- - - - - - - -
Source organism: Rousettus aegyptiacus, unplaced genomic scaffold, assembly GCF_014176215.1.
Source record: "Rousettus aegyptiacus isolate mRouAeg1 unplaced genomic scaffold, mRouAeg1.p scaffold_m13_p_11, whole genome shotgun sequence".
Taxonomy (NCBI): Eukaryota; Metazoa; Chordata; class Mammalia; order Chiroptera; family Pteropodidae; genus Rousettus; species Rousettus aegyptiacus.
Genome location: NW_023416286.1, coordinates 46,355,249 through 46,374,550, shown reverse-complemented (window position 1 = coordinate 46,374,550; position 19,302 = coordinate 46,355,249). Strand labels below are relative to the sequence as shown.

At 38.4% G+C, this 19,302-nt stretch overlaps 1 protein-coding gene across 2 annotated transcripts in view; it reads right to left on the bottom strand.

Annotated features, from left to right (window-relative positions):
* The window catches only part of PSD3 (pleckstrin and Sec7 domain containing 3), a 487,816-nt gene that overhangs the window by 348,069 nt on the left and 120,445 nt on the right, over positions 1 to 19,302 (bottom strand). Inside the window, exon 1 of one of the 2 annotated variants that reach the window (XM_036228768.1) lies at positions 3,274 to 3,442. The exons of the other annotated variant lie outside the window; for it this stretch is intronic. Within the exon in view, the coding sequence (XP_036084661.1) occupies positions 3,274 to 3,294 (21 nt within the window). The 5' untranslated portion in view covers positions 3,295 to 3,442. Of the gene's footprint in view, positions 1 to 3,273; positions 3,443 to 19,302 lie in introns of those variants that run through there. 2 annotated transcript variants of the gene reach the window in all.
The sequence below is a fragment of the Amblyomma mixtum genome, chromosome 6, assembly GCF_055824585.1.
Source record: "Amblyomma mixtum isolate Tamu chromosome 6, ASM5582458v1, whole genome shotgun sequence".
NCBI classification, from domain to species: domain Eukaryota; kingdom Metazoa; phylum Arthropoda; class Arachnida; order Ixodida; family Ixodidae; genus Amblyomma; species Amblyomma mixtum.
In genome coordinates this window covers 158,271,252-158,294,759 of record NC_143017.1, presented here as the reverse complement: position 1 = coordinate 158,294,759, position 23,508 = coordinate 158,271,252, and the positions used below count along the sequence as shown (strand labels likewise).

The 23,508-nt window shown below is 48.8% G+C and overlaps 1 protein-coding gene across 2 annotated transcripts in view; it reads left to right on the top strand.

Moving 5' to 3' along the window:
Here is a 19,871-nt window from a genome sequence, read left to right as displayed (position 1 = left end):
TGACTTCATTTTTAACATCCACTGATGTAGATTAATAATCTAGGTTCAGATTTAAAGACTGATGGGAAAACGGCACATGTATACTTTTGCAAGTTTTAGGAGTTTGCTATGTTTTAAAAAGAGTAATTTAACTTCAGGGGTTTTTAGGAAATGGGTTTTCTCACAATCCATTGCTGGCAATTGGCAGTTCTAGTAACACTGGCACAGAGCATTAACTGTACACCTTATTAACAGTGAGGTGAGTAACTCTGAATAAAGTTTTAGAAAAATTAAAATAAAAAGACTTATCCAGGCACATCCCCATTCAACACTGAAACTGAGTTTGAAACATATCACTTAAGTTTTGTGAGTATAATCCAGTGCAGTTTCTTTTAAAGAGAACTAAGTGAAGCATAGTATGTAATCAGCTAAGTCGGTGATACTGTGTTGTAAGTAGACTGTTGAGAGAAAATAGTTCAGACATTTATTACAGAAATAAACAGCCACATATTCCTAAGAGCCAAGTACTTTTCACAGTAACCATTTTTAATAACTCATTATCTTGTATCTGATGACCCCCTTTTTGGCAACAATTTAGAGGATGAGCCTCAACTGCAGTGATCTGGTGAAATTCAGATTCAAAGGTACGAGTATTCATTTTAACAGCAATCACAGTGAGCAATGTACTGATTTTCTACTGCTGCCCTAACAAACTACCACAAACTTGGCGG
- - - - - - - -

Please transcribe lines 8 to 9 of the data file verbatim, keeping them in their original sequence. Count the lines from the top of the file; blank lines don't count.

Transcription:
The sequence below is a fragment of the Amblyomma mixtum genome, chromosome 6, assembly GCF_055824585.1.
Source record: "Amblyomma mixtum isolate Tamu chromosome 6, ASM5582458v1, whole genome shotgun sequence".